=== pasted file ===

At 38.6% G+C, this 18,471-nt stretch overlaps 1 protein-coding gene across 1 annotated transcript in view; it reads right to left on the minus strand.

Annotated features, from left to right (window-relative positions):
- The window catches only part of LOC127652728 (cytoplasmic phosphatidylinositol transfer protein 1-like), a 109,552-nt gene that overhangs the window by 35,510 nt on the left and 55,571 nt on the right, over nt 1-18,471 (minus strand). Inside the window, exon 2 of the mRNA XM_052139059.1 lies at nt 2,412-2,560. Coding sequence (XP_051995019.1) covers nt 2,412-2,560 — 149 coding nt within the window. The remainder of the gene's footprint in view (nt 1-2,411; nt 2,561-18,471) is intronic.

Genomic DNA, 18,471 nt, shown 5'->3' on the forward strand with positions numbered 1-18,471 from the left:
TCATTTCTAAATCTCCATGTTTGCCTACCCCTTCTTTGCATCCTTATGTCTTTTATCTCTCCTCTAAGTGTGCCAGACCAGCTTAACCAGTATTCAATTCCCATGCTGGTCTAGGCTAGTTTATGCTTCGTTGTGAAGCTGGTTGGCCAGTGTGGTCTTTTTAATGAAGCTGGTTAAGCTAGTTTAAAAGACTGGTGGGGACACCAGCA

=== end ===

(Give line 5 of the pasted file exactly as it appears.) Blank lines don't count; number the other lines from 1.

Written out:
TCATTTCTAAATCTCCATGTTTGCCTACCCCTTCTTTGCATCCTTATGTCTTTTATCTCTCCTCTAAGTGTGCCAGACCAGCTTAACCAGTATTCAATTCCCATGCTGGTCTAGGCTAGTTTATGCTTCGTTGTGAAGCTGGTTGGCCAGTGTGGTCTTTTTAATGAAGCTGGTTAAGCTAGTTTAAAAGACTGGTGGGGACACCAGCA